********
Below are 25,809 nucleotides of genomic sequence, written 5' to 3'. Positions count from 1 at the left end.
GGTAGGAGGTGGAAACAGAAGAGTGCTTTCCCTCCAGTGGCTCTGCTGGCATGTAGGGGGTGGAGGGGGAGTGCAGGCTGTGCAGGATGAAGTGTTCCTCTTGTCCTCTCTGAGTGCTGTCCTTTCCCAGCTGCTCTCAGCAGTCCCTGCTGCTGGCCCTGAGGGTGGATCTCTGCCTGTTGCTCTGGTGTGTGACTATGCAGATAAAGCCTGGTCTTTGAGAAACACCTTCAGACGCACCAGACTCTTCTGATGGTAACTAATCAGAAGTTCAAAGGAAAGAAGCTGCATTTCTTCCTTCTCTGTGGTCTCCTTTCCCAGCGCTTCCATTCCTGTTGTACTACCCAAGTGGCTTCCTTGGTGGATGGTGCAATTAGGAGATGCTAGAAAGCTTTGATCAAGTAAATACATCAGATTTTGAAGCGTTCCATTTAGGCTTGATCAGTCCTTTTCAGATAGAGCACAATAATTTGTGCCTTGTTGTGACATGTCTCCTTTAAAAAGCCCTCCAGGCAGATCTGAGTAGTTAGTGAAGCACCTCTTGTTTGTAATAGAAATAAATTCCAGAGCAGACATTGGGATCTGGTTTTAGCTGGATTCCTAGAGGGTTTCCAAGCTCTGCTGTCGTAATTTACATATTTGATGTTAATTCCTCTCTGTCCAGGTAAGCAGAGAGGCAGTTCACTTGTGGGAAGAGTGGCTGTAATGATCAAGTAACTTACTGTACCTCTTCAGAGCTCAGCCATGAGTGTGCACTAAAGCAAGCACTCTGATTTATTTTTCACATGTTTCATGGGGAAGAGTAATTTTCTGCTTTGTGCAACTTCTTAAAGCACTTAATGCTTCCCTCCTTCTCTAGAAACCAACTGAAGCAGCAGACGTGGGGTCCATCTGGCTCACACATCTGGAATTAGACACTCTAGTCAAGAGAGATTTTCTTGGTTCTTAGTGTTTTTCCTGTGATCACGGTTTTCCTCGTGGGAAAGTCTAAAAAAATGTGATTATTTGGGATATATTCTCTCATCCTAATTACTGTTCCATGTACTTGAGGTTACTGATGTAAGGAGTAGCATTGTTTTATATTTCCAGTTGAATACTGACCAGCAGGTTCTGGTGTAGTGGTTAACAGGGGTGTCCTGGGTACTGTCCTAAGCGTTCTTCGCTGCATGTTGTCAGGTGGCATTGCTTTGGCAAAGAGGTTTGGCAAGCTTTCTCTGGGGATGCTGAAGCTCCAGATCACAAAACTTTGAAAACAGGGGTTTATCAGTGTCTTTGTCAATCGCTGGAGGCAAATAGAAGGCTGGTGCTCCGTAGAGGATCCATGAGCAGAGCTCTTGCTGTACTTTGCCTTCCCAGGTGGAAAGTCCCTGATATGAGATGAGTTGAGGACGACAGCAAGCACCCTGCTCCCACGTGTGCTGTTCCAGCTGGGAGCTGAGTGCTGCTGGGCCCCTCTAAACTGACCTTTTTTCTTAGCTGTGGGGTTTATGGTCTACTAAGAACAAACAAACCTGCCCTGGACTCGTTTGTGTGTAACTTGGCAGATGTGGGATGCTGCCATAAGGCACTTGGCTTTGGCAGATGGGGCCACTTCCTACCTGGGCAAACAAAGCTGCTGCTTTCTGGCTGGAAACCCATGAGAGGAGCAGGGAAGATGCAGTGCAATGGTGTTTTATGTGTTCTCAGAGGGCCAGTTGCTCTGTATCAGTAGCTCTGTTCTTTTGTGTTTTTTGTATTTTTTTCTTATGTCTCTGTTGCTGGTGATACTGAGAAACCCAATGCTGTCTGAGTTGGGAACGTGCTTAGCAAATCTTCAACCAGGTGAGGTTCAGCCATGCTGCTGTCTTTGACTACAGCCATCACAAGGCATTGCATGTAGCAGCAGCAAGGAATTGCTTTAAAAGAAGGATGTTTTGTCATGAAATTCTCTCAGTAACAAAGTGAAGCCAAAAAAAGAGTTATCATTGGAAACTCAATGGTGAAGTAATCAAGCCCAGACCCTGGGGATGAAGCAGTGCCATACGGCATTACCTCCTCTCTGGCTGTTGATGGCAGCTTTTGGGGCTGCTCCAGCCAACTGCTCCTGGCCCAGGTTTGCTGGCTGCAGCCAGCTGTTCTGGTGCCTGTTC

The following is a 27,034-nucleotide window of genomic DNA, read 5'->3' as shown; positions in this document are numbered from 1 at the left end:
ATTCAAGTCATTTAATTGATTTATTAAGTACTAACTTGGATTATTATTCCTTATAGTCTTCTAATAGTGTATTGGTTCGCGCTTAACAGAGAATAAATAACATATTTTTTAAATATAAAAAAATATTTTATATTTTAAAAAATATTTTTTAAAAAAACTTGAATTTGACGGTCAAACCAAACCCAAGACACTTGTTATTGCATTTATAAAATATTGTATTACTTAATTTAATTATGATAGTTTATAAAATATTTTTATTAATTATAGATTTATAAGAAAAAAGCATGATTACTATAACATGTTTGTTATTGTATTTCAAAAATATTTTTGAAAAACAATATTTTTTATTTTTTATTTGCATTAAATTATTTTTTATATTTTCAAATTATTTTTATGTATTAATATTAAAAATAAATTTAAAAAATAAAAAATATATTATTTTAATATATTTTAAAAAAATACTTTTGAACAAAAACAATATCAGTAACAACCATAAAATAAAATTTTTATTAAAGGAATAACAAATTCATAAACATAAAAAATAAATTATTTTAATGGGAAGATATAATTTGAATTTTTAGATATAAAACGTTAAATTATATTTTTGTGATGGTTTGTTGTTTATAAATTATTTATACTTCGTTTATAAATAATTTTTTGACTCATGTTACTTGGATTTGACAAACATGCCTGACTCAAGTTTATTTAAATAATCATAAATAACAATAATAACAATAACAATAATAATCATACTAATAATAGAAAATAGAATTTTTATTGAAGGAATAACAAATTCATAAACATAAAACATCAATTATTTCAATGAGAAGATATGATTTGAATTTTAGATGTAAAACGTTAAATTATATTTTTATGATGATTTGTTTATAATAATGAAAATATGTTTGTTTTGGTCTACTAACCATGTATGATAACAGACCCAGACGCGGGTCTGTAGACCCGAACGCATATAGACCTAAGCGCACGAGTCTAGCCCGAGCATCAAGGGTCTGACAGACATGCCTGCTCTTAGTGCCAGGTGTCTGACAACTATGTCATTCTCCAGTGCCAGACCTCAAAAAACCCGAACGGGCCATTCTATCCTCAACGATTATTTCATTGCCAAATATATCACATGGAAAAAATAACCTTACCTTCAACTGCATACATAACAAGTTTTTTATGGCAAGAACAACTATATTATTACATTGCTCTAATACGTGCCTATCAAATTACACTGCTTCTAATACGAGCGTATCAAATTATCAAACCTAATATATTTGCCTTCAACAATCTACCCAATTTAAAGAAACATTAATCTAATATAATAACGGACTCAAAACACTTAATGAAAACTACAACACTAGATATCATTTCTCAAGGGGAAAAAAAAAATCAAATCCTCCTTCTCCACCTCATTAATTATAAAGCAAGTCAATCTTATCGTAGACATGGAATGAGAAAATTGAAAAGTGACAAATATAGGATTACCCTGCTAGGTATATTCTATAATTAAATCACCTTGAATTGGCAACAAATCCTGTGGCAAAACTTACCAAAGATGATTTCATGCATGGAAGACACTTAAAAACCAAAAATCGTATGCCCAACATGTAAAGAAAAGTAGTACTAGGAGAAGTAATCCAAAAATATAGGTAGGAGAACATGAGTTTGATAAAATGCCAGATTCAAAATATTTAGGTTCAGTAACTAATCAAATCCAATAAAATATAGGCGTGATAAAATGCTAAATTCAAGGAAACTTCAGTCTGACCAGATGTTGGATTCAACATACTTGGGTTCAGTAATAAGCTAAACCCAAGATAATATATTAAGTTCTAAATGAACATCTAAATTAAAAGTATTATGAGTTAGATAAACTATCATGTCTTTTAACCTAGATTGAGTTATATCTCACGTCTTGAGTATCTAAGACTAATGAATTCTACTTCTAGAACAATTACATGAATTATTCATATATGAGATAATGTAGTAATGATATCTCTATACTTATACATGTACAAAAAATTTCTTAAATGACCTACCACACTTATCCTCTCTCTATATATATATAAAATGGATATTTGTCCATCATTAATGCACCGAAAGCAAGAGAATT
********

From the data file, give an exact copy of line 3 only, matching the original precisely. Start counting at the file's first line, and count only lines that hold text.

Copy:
The following is a 27,034-nucleotide window of genomic DNA, read 5'->3' as shown; positions in this document are numbered from 1 at the left end: